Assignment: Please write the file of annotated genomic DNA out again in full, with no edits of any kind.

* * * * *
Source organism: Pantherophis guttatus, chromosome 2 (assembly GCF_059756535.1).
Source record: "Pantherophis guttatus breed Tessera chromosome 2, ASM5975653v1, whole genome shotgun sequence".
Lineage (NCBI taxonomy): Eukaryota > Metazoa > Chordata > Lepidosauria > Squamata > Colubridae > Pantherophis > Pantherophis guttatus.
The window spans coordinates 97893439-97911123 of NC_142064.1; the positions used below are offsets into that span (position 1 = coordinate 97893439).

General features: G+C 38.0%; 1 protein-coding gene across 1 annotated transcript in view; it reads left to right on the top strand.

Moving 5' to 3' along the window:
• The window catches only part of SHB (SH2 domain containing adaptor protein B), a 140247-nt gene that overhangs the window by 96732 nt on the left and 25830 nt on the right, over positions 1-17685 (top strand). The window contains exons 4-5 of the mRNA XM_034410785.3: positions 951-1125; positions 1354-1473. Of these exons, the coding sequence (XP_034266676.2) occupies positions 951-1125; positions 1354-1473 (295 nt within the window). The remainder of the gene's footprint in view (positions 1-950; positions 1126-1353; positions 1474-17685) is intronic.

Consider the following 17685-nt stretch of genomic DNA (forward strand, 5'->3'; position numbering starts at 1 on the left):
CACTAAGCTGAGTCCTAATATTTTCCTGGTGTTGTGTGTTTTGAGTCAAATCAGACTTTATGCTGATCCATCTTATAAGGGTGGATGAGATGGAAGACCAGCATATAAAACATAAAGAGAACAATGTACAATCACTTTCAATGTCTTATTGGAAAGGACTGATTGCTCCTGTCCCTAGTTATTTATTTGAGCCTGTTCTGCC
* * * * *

Source organism: Pantherophis guttatus, chromosome 2 (assembly GCF_059756535.1).
Source record: "Pantherophis guttatus breed Tessera chromosome 2, ASM5975653v1, whole genome shotgun sequence".
Lineage (NCBI taxonomy): Eukaryota > Metazoa > Chordata > Lepidosauria > Squamata > Colubridae > Pantherophis > Pantherophis guttatus.
The window spans coordinates 97893439-97911123 of NC_142064.1; the positions used below are offsets into that span (position 1 = coordinate 97893439).

General features: G+C 38.0%; 1 protein-coding gene across 1 annotated transcript in view; it reads left to right on the top strand.

Moving 5' to 3' along the window:
• The window catches only part of SHB (SH2 domain containing adaptor protein B), a 140247-nt gene that overhangs the window by 96732 nt on the left and 25830 nt on the right, over positions 1-17685 (top strand). The window contains exons 4-5 of the mRNA XM_034410785.3: positions 951-1125; positions 1354-1473. Of these exons, the coding sequence (XP_034266676.2) occupies positions 951-1125; positions 1354-1473 (295 nt within the window). The remainder of the gene's footprint in view (positions 1-950; positions 1126-1353; positions 1474-17685) is intronic.

Consider the following 17685-nt stretch of genomic DNA (forward strand, 5'->3'; position numbering starts at 1 on the left):
CACTAAGCTGAGTCCTAATATTTTCCTGGTGTTGTGTGTTTTGAGTCAAATCAGACTTTATGCTGATCCATCTTATAAGGGTGGATGAGATGGAAGACCAGCATATAAAACATAAAGAGAACAATGTACAATCACTTTCAATGTCTTATTGGAAAGGACTGATTGCTCCTGTCCCTAGTTATTTATTTGAGCCTGTTCTGCC